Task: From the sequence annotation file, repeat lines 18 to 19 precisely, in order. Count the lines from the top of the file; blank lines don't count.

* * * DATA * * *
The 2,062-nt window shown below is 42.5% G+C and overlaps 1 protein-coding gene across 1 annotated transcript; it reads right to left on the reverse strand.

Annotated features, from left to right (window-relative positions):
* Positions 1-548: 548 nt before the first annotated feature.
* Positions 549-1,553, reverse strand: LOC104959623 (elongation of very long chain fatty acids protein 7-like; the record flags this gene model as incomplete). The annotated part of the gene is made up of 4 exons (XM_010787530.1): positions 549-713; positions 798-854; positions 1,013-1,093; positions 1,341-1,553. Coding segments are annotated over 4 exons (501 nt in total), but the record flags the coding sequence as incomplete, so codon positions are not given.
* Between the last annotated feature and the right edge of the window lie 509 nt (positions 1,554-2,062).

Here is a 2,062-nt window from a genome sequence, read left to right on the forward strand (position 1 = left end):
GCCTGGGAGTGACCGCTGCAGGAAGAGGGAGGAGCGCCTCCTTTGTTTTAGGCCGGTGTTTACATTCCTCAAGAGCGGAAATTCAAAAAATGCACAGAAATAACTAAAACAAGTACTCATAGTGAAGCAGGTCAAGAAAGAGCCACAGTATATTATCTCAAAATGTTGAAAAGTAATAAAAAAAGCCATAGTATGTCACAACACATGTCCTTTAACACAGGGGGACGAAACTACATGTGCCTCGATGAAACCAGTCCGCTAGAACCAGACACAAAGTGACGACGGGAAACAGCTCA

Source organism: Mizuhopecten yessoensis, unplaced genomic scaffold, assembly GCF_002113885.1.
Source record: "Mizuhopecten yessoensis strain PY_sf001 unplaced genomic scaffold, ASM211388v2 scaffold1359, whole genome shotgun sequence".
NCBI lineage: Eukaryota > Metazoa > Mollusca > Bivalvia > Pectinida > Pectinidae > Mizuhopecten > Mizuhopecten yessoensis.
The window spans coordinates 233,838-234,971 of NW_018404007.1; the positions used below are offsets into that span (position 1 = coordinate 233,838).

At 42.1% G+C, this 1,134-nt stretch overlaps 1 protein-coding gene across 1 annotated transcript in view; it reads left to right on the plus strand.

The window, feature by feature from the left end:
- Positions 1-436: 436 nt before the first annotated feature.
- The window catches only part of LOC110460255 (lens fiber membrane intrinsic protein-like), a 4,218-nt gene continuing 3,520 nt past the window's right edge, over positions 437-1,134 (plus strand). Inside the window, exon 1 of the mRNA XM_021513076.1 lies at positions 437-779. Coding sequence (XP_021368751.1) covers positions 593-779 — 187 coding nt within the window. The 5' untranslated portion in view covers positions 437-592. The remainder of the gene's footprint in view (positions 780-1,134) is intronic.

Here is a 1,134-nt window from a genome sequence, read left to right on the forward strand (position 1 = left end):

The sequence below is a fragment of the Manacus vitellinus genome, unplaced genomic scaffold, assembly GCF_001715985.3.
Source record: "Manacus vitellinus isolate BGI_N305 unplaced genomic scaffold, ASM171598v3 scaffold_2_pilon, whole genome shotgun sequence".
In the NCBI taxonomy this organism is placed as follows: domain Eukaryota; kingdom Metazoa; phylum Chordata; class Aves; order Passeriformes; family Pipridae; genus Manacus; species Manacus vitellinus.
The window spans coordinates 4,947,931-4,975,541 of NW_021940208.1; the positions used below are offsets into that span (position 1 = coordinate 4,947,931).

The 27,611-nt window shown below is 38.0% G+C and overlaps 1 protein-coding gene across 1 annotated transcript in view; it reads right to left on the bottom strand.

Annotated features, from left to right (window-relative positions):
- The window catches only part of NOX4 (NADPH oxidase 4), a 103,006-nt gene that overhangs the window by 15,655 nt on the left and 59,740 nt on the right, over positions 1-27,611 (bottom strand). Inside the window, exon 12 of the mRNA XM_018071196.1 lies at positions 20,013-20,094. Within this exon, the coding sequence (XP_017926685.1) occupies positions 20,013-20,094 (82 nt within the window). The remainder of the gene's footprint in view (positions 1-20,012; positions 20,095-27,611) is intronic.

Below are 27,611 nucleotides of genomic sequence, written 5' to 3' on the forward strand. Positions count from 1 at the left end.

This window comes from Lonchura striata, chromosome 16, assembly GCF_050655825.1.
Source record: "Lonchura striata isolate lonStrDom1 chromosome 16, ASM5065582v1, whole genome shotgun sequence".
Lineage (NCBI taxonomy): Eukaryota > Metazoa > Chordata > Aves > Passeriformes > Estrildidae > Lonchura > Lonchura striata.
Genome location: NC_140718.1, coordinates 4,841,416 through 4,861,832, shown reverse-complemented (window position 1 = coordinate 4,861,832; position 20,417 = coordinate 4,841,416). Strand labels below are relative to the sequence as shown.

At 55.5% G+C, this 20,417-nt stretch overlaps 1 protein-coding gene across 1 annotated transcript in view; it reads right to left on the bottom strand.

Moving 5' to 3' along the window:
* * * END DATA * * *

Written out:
Source record: "Manacus vitellinus isolate BGI_N305 unplaced genomic scaffold, ASM171598v3 scaffold_2_pilon, whole genome shotgun sequence".
In the NCBI taxonomy this organism is placed as follows: domain Eukaryota; kingdom Metazoa; phylum Chordata; class Aves; order Passeriformes; family Pipridae; genus Manacus; species Manacus vitellinus.